Mentor/s

Rachel E. Bowman

Participation Type

Poster

Abstract

Bisphenol-A (BPA) is a common environmental endocrine disruptor exerting effects on many parameters (neural, physiological, and behavioral measures) via both estrogen and androgen receptors. BPA is an industrial compound used to make polycarbonate plastics and epoxy resins, such as CDs and DVDs, electronic equipment, cars, sports safety equipment, and is widely used in the manufacturing of hard plastic products such as food storage containers, bathtubs and countertops, can linings, and reusable bottles. Detectable levels of BPA have been reported in body fluids of humans and animals, indicating BPA exposure is ubiquitous and a potential health hazard (review, Prins, 2019).

College and Major available

College of Arts and Sciences, Neuroscience, Psychology BS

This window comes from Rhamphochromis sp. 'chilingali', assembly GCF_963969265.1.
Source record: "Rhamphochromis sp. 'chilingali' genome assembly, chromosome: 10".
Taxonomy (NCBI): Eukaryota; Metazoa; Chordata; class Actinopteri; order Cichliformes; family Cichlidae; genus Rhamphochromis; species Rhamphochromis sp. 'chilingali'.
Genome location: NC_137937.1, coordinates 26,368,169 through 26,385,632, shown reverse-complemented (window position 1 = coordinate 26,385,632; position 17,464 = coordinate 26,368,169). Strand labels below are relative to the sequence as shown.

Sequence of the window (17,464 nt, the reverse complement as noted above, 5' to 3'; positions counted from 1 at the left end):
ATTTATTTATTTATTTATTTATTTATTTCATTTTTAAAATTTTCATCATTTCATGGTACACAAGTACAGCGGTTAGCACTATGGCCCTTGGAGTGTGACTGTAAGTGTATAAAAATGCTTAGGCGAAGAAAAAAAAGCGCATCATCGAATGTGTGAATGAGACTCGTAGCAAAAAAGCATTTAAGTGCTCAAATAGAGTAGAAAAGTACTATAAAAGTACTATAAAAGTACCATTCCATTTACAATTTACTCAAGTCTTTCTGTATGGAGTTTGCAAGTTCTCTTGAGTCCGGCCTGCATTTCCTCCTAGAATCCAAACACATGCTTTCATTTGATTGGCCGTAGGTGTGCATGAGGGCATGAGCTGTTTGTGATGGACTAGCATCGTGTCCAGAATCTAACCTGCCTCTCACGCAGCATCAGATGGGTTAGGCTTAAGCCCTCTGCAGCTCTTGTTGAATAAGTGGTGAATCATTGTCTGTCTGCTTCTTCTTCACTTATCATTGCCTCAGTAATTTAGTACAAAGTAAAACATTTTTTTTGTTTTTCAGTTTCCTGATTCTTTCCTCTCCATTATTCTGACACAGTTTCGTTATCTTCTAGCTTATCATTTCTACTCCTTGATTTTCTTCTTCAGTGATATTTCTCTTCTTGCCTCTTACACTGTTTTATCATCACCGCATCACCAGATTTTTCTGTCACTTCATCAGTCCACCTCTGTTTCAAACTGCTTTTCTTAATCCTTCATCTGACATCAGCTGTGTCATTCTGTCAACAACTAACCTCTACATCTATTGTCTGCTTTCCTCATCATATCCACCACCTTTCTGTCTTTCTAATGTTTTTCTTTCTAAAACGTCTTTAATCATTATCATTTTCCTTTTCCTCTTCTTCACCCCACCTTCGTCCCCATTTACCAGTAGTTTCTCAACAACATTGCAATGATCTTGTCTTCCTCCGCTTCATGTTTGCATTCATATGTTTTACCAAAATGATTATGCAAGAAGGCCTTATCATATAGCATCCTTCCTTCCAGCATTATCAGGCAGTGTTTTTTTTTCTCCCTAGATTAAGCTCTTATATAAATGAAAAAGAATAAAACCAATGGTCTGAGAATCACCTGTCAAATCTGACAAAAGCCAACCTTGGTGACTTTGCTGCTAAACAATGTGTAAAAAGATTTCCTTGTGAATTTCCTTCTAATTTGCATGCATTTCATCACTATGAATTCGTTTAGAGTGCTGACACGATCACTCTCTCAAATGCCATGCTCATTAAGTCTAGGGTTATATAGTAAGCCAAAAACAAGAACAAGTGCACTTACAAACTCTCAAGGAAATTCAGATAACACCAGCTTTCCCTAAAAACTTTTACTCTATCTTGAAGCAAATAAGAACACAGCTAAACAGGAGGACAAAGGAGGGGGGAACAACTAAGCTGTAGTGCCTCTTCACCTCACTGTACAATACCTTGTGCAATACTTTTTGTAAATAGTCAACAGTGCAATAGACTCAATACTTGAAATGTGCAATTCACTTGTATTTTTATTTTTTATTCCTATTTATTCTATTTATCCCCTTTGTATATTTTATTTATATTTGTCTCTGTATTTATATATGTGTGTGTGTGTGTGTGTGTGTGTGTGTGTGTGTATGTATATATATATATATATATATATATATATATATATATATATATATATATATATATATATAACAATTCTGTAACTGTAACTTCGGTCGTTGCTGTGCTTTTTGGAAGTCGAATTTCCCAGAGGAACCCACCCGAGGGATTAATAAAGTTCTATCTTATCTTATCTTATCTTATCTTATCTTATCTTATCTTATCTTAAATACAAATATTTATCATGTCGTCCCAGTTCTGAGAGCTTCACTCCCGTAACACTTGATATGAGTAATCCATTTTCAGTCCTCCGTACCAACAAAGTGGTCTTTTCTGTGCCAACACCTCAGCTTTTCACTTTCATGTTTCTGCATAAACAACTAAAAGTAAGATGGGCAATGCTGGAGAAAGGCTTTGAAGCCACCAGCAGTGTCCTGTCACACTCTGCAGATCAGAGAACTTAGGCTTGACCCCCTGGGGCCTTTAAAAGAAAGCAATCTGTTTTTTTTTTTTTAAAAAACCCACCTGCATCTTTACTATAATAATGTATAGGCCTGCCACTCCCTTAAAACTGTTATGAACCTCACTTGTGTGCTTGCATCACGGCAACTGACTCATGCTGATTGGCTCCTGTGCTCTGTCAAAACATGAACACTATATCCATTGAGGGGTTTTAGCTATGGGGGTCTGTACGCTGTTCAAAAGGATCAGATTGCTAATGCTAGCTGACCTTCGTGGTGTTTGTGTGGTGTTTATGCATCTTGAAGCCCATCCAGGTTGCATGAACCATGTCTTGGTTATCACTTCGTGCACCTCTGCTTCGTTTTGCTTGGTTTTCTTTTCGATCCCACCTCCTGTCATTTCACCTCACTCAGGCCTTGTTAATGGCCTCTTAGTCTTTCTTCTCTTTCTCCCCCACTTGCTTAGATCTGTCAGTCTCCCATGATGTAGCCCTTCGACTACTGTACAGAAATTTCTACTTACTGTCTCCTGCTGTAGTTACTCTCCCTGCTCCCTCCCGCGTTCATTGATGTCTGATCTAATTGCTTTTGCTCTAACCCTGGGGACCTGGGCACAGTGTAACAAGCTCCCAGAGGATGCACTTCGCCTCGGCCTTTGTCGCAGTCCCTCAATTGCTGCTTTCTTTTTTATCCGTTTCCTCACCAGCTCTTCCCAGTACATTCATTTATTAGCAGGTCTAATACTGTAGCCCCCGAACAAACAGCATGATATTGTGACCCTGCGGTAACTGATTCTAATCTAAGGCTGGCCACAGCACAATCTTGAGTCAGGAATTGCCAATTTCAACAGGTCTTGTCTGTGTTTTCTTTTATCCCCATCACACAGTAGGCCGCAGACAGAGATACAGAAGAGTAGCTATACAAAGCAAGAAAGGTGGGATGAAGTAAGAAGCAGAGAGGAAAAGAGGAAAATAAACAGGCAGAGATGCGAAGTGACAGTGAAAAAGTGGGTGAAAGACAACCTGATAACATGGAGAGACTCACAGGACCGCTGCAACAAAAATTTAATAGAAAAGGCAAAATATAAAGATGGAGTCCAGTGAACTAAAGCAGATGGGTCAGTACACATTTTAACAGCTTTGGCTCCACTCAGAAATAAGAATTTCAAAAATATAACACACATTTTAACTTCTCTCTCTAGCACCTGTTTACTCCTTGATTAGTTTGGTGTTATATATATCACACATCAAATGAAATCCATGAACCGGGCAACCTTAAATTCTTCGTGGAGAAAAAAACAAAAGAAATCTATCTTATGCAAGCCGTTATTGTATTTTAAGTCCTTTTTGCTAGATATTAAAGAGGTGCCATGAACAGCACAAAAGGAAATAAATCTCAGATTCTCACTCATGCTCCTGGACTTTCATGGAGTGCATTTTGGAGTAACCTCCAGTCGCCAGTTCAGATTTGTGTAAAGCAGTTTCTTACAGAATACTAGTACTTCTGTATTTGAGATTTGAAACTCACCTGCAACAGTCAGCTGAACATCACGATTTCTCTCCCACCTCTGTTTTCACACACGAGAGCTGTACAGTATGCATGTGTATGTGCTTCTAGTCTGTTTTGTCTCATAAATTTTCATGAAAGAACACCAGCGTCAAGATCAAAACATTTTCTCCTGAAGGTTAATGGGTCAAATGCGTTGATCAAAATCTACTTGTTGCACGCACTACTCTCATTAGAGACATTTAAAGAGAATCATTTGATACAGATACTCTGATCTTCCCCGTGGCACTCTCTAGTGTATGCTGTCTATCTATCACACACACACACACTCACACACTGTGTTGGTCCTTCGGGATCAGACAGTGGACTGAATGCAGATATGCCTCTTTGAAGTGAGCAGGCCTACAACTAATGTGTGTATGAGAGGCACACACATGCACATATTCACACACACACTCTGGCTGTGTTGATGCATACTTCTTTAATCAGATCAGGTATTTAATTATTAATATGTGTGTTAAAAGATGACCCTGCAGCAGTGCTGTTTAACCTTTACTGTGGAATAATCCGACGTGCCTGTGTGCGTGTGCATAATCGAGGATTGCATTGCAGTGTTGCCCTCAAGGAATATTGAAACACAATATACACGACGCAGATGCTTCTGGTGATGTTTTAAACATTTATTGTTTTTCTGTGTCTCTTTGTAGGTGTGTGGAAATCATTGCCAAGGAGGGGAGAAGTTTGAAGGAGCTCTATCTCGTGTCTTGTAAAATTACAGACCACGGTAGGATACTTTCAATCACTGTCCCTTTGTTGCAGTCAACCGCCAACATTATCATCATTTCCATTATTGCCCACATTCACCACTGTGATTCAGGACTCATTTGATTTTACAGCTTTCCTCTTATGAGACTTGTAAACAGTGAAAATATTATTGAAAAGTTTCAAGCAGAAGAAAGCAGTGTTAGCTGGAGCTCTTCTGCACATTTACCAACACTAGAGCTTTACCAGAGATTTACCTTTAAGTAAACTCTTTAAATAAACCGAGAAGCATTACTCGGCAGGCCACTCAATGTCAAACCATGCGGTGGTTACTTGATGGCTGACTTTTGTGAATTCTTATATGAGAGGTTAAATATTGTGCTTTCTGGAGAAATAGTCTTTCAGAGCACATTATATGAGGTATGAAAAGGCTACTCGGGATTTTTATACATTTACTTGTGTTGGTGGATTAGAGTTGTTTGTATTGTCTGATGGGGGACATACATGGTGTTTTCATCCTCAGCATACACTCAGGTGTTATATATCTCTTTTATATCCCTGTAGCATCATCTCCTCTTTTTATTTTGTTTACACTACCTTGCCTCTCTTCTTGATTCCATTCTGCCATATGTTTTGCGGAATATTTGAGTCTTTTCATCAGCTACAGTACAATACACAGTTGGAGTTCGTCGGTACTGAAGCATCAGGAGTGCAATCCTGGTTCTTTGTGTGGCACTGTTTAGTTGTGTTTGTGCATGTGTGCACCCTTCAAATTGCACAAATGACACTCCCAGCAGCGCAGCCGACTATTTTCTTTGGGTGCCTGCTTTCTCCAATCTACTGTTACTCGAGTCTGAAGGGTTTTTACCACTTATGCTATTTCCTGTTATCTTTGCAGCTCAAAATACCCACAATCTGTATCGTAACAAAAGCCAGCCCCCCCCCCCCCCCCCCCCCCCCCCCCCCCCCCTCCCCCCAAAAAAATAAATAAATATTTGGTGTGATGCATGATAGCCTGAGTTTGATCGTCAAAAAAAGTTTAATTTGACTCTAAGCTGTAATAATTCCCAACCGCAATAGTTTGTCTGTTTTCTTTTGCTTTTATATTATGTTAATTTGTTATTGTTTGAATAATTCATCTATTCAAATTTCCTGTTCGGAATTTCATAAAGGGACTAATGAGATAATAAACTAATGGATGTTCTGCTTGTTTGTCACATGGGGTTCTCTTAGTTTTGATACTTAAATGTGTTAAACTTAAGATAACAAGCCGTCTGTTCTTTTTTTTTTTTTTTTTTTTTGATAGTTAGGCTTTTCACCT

Location

Digital Commons & West Campus West Building

Start Day/Time

4-29-2022 1:00 PM

End Day/Time

4-29-2022 4:00 PM

Students' Information

Olivia Chaponis, Neuroscience, 2022

Nicole Alvira, Psychology, 2022

Abigail Andre, Neuroscience, 2023

Richard Ginocchio, Neuroscience, 2023

Jamie Herrick, Neuroscience, 2022

Petar Janicijevic, Psychology, 2022

Tahira Regaldo, Psychology, 2022

Nikaash Pasnoori, research volunteer, 2021 UCONN graduate, former non-matriculated SHU 2021 summer course student.

Share

COinS
 
Apr 29th, 1:00 PM Apr 29th, 4:00 PM

What's In Your Water? Low-dose bisphenol-A alters weight gain and anxiety, but leaves cognitive functioning intact.

Digital Commons & West Campus West Building

Bisphenol-A (BPA) is a common environmental endocrine disruptor exerting effects on many parameters (neural, physiological, and behavioral measures) via both estrogen and androgen receptors. BPA is an industrial compound used to make polycarbonate plastics and epoxy resins, such as CDs and DVDs, electronic equipment, cars, sports safety equipment, and is widely used in the manufacturing of hard plastic products such as food storage containers, bathtubs and countertops, can linings, and reusable bottles. Detectable levels of BPA have been reported in body fluids of humans and animals, indicating BPA exposure is ubiquitous and a potential health hazard (review, Prins, 2019).